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Flowery Branch tax digest numbers sharply decrease
City could see at least a 4.47 percent drop
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FLOWERY BRANCH — What a difference three weeks can make.

Flowery Branch went from hearing on March 30 that its tax digest numbers are increasing by 2.39 percent — the only area government to see a positive change — to learning Thursday that the city could see at least a 4.47 percent decrease.

"As a matter of fact, we're seeing a negative change more than any other taxing entity in the county, as things stand today," City Manager Bill Andrew told City Council at its regular monthly meeting in City Hall.

"I would stress, as strongly as I can, that these are early numbers and they are ... subject to change substantially," he added.

Andrew said he asked Scott Martin of the Hall County Tax Commissioner's Office if tax digest numbers could drop even lower, and "he said that's quite likely."

The decrease, as it is now, translates to a loss of about $34,000 in tax revenues, but that number could worsen, climbing to $40,000 or higher, Andrew said.

Also, tax collections are slower this budget year, which ends June 30.

The city had budgeted $731,500 in property tax revenue, and at this point, it has received $667,000.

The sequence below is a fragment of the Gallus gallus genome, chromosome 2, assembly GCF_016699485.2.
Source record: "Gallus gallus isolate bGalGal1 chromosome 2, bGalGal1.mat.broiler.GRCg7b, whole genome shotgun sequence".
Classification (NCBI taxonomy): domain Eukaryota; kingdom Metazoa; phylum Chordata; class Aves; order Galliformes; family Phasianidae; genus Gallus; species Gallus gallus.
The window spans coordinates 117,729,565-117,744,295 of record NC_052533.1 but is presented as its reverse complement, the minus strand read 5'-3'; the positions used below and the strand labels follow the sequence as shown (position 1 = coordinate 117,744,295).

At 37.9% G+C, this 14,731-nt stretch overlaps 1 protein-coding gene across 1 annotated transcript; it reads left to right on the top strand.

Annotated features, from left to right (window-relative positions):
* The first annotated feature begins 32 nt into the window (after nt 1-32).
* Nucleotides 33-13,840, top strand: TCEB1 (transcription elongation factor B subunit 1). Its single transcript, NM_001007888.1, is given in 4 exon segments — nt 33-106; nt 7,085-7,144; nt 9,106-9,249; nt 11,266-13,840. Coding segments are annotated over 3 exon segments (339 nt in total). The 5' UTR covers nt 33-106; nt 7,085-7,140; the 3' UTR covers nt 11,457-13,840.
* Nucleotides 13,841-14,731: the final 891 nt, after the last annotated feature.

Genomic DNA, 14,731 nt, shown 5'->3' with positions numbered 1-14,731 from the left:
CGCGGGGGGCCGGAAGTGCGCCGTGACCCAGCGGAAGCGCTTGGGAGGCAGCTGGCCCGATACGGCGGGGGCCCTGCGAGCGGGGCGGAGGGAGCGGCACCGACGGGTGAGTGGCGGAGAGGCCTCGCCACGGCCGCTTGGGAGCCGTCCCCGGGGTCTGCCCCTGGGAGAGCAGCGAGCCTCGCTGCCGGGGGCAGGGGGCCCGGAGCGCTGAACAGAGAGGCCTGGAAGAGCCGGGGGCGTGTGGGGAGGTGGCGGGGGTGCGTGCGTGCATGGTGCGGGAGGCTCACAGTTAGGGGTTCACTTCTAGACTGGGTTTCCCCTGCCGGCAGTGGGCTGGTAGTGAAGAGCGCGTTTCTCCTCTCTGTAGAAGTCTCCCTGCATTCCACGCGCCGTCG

"We're already 9 percent down this year, which is frankly a little unusual," Andrew said. "We normally hit that pretty well on the head.

"So, we're $64,000 down this year ... and we could be another $40,000 to $50,000 down next year," he added.

As for the tax digest numbers, Andrew said he suspects "the reason that our numbers are showing this variability and sensitivity is due to the fact that we're largely dependent on residential (property) evaluations rather than commercial and industrial."

Overall, Hall County's 2011 tax digest is down, which finance officials have said could spell the worst budget year yet for local governments.

They gave that dreary outlook in a public meeting of area government officials March 30 at the Mulberry Creek Community Center in South Hall.

"We're all in a little precarious situation as we try to determine just how much we might lose in property appeals this year," said Lisa Johnsa, the county's interim finance director, at the meeting.

Still, Andrew said despite the sharp swing in numbers for Flowery Branch, "it's not a moment of panic for the city."

He said he and Interim City Clerk Lou Camiscioni have met with department heads and "we don't see anything at this point that alarms us about next year's budget."

"This (revenue issue) is just something we'll have to deal with in the numbers that we have," Andrew told the council.

Council members will receive a draft budget for next fiscal year on April 28. The new budget year begins July 1.

In other business, the council voted 4-1 to approve a change in its zoning code, shortening the duration of messages on electronic multiple message signs.

The amount of time a message must stay fixed on a sign fronting Interstate 985 would drop to 10 seconds from 49 seconds.

Chris Fetterman was the only council member voting against the change, saying he had concerns about motorists having the distraction while driving 70 mph or faster on I-985, which, he said, is "turning into a super speedway."